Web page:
“I do feel like the school board and Johnson City Schools and the teachers have been a little hamstrung this year in their response to the delta variant. I do think they’re doing a great job with what they have available to them. I obviously wish they would have been able to take action with masks a little sooner, but I definitely don’t blame his teachers. I don’t necessarily blame the school system for the way this has played out.”

Scott isn’t as kind in her assessment of state leaders, including Gov. Bill Lee. Lee’s executive order Monday afternoon made a moot point of Johnson City School Board member Tom Hager’s successful amendment to provide parents an opt out to the mask requirement the board approved at a called meeting Friday.

Now, even systems without opt out mandates have been trumped by that order giving parents an opt out by executive fiat.

Scott said she has a message for the governor:

“Your plan backfired, Governor Lee. You sought to keep kids in schools, but your unwavering insistence on being in the building and unmasked led instead to hundreds of students and teachers being out of school, sick and in quarantine from exposure, without a remote option to fall back on.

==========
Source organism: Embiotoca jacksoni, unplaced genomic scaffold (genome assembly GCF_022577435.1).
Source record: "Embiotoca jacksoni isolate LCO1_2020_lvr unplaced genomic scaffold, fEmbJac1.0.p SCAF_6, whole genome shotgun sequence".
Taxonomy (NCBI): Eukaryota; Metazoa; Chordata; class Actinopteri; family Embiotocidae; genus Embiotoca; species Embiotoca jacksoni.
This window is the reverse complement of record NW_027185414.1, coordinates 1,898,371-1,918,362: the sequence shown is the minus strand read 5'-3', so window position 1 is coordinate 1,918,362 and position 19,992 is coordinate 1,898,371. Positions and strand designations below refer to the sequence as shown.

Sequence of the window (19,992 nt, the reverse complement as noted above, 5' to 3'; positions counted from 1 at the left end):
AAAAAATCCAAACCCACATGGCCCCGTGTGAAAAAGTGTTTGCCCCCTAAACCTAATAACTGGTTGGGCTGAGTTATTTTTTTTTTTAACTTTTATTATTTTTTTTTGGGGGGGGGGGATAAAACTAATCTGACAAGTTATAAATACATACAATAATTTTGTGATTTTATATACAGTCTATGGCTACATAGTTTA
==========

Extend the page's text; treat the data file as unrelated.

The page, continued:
“We need a new plan, preferably one that leaves politics out of our children’s health and safety. We’re counting on you.”

As for things at the Scott’s home, Grete Scott said she’s trying not to worry about Isaiah’s health.

“There’s always a little of that, in the back of my mind of course, as a mother. I am hearing from my doctor friends that … overall percentage wise that delta is very mild in kids. That they often have symptoms, but that are often mild. So that’s what we’re expecting.”

Then there’s the two younger ones, who remain under the watchful eye of their parents as they primarily work from home.

“One of my nightmares right now is thinking, ‘okay, well we actually did test the other two, they’re negative, but if one of them tests positive next week that restarts the timeline for the other one.’

“Say a week later the other one tests positive — our family could be in quarantine forever is what it feels like right now.”